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PORT OF SPAIN, Trinidad, Feb 6, CMC – The Caribbean Court of Justice (CCJ) Wednesday ruled that a man who had been occupying land in Guyana since 1989 can initiate court proceedings for trespassing after indicating that two land titles obtained by two other people were fraudulently obtained.
The CCJ, Guyana’s highest court, found that the titles in the possession of Bhagwantlall Mossai and Alvin Alves, for land at Lot 14 Mortice, Mahaicony River in Guyana should be cancelled.
It said that while Chandra Ramotar Singh did not have official title, he was in occupation of the property in 1989 when he agreed to buy the land from some of the heirs of the previous owner.
The CCJ heard that Alves and Mossai and his brother, Ramrattan Mossai, had conspired to defraud Singh.
In 1994, Alves applied to the Land Court for title and fraudulently claimed that he was in possession of the land. The Land Court, being unaware that Singh was the person in possession, granted Alves a declaration of title, allowing him to sell the land to Bhagwantlall Mossai.
But when Mr. Singh became aware of these activities, he filed court proceedings against Alves and Bhagwantlall Mossai in 2003. He claimed damages in trespass and fraud but did not seek the cancellation of the fraudulent titles.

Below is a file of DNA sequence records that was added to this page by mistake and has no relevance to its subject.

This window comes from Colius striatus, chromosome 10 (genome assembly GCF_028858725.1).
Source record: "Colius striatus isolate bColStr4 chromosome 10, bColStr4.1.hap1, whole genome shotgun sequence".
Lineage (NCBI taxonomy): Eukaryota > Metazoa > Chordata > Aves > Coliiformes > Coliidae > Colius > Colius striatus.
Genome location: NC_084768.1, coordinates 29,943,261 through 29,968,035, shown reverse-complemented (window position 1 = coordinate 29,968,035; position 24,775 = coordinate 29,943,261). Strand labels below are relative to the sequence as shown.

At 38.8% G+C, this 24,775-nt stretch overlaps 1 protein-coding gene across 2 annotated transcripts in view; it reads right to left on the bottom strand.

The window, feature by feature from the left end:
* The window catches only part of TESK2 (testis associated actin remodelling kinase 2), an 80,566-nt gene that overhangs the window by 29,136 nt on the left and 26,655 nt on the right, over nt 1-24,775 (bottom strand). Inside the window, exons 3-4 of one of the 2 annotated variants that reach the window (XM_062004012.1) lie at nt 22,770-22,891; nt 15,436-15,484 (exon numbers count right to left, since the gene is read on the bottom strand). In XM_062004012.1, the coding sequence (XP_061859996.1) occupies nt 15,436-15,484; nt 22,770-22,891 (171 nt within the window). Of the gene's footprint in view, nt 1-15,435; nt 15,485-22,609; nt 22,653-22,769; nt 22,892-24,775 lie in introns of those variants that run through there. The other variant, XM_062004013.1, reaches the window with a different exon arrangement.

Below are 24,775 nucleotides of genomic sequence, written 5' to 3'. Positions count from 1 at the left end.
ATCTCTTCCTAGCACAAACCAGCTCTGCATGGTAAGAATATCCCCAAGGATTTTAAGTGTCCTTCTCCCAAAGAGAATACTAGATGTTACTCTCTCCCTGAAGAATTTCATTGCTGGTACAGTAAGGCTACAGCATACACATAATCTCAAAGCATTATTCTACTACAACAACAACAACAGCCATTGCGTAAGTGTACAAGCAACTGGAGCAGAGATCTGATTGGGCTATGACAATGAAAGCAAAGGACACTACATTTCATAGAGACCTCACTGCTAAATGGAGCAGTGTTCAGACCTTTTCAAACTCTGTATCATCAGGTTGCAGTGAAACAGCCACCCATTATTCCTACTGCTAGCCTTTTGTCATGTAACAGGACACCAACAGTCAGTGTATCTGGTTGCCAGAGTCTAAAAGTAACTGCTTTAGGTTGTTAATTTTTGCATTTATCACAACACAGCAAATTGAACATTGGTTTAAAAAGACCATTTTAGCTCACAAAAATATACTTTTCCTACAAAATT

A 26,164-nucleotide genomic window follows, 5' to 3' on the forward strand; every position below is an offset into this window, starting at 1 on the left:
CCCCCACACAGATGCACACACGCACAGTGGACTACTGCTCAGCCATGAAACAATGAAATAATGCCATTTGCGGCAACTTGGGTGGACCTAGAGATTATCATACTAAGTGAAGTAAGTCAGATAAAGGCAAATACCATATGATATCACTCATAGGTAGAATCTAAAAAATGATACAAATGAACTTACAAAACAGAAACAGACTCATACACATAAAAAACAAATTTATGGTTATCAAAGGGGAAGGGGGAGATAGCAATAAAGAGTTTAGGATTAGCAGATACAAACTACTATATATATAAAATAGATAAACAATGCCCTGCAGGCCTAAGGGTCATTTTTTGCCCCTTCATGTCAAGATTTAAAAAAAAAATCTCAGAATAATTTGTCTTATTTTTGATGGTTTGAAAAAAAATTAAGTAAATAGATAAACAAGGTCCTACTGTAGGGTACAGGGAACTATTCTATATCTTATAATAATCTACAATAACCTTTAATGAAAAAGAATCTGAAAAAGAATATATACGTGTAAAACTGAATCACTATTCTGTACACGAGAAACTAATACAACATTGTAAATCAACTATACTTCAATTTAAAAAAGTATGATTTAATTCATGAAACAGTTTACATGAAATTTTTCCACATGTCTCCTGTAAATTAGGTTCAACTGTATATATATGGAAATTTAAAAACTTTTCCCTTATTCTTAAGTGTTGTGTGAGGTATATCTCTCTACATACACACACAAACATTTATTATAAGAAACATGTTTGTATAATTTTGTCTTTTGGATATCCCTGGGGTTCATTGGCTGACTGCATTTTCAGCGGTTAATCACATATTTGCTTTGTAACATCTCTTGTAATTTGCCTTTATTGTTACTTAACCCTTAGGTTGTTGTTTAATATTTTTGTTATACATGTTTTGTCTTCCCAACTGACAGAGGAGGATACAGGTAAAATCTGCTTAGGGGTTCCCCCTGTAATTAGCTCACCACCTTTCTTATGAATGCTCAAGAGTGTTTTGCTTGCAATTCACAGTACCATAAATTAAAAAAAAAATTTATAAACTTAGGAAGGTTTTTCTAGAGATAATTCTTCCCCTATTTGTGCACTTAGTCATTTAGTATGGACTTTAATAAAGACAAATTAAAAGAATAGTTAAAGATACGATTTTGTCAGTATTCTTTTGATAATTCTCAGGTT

Nevertheless, the trial judge, Justice Bovell-Drakes, having found fraud on the part of Alves and the Mossai brothers cancelled the fraudulent titles.
The Court of Appeal in Guyana, by a majority, declined to cancel the fraudulent titles, because among other things Singh had not asked for them to be cancelled in his claim and because the claim was out of time.
Madam Justice Cummings-Edwards, who was Acting Chief Justice at the time, did not agree with the majority.
In its ruling, the CCJ found that Singh had capacity to commence court proceedings for trespass and fraud and that he was not out of time for filing his 2003 action. The CCJ also ruled that Justice Bovell-Drakes was correct in cancelling the fraudulent titles.
In the ruling, the CCJ also decided an important point of procedural law, that is, that the Court of Appeal of Guyana had no power to extend the time for the filing of an application in that Court for permission to appeal to the CCJ.